Building an App with the Framework, Part 3

Jul 17, 2014 2:19 PM

Tags: xpages
  1. Building an App with the Framework, Part 1
  2. Building an App with the Framework, Part 2
  3. Building an App with the Framework, Part 3
  4. Building an App with the Framework, Part 4
  5. Building an App with the Framework, Part 5
  6. Building an App with the Framework, Part 6
  7. Building an App with the Framework, Part 7
  1. Define the data model
  2. Create the view and add it to an XPage
  3. Create the editing page
  4. Add validation and translation to the model
  5. Add notification to the model
  6. Add sorting to the view
  7. Basic servlet
  8. REST with Angular.js

On the scale of "bog-standard" to "weird", the next phase of writing a Framework app sits in the middle: the basic steps of creating a model-editing page are pretty standard, but you can use unique aspects of the Framework to save a bunch of coding and add some nice dynamic features.

Create the editing page

The first step to adding the ability to create and edit notes is to adjust the main note-list page to add a button to actually create one. In my standard layout custom control, I have a facet area named "ActionBar" to add buttons to the top of the page:

<xc:layout navigationPath="/Home">
		<xc:linksbar xp:key="LeftColumn" />
		<xp:div xp:key="ActionBar">
			<xp:link themeId="Button.Command" value="/note.xsp" text="New Note"/>

I like to use normal links for going to the editing page rather than an "openPage" simple action to avoid the extra round trip. By giving it the "themeId" of Button.Command, it ends up with styling that looks more like a button than a link.

Now that that's over with, we move on to the actual editing page. So we create a page named "note.xsp" and add in our basic surrounding XSP and the data source:

<?xml version="1.0" encoding="UTF-8"?>
<xp:view xmlns:xp="" xmlns:xe="" xmlns:xc="" xmlns:ff=""
	beforePageLoad="#{controller.beforePageLoad}" afterPageLoad="#{controller.afterPageLoad}" pageTitle="Note">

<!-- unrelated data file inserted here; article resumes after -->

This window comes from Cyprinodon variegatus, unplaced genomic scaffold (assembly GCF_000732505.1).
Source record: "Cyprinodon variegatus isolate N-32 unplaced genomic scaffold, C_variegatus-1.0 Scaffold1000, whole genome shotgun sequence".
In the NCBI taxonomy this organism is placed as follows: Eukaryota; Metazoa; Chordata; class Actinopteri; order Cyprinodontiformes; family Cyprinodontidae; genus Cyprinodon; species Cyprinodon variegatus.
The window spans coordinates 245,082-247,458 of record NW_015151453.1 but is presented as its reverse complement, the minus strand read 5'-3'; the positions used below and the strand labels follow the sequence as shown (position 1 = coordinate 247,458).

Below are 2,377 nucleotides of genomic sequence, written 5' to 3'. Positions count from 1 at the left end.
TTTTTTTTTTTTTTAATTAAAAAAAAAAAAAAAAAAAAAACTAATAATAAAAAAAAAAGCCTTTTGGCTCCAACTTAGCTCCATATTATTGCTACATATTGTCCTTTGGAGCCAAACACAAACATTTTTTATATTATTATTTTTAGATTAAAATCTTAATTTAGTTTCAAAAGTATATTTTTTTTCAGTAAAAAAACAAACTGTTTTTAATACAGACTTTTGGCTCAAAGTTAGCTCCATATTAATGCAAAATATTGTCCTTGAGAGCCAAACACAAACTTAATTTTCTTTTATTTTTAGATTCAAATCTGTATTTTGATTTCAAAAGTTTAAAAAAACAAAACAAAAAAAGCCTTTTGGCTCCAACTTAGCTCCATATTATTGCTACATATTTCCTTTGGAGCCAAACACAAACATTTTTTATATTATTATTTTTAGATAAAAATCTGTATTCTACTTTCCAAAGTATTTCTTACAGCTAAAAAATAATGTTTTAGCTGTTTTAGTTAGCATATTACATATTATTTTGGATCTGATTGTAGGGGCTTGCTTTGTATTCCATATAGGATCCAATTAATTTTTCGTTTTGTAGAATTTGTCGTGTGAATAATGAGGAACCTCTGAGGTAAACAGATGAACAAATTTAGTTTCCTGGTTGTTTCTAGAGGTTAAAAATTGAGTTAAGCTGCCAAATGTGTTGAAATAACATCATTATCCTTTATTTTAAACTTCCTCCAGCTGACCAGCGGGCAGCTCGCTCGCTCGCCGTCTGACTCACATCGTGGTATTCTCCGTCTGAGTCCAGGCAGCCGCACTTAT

<ff:modelObjectData var="note" managerName="Notes" key="${empty ? 'new' :}"/>

You can see a couple Framework-isms here: the "ff" namespace for the model data sources, the "beforePageLoad" and "afterPageLoad" events bound to the implied controller class, and the model data source itself. That data source takes the place of the traditional xp:dominoDocument element when using Framework model objects. It has two important properties: "managerName", which is the managed bean name of the manager class to fetch the object from, and "key", which tells the manager to either fetch an existing object by ID (for Domino-backed model objects, the document UNID) or create a new one. For this, I use the ternary operator in EL to check to see if there was an ID passed in via URL - if so, use that ID; otherwise, tell the manager to create a new model. Think of this as the difference between visiting a xp:dominoDocument-using page with action=editDocument&documentId=XXXX and with action=newDocument.

Now, on to the actual "form" portion. For traditional label/field sets, I'm a fan of using the ExtLib's xe:formTable and associated controls, since it's very focused on declaratively describing the form, and then I can use custom renderers to modify the look as I see fit. So let's toss one of those on the page:

<xe:formTable formTitle="Note">
		<xp:div xp:key="footer">
			<xp:button id="save" value="Save">
				<xp:eventHandler event="onclick" submit="true" refreshMode="complete" immediate="false" save="true"/>

	<xe:formRow binding="#{controller.components[note].Title}"/>
	<xe:formRow binding="#{controller.components[note].Body}">

So far, so good, right? That is, except for that "binding" business. That's the fruit of my recent dabbling in the potential uses of that property. Think of that as telling the back-end framework code that the two rows represent, respectively, the "Title" and "Body" fields of the given note object specifically, and asking it to fill in the messy details. As a result, the framework looks up an appropriate label for the field (by default, just the name of the field in the model, but it also looks for a human-friendly and translated version, which I'll get to in the next entry), creates an input component if one hasn't been provided, and attaches any appropriate validators, converters, and date/time helpers.

There are two types of use here: for the "Title" field, just a plain text box will do, which is what the controller does in the absence of other direction; for the "Body" field, however, I want to use Dojo's auto-expanding textarea control, and so placing one inside the form row will cause the controller to pick up on it and use the existing control rather than adding a new one. We haven't added any extra validation or type information to the model yet, so the result is basic:

There's one last bit of housekeeping to add: sending the user back to the main home page after saving a note. I use navigation rules for this purpose, and this syntax matches what you get if you set the "Next page (success or cancel)" option in the XPage's properties pane:

	<xp:navigationRule outcome="xsp-success" viewId="/home.xsp"/>

And that's it! Other than a few Framework-isms in the areas of the data source and the binding code, the result is pretty similar to a page you'd get using traditional methods. In the next entry, I'll spruce things up a bit: adding in some validation, a different field type, and a dash of translation.

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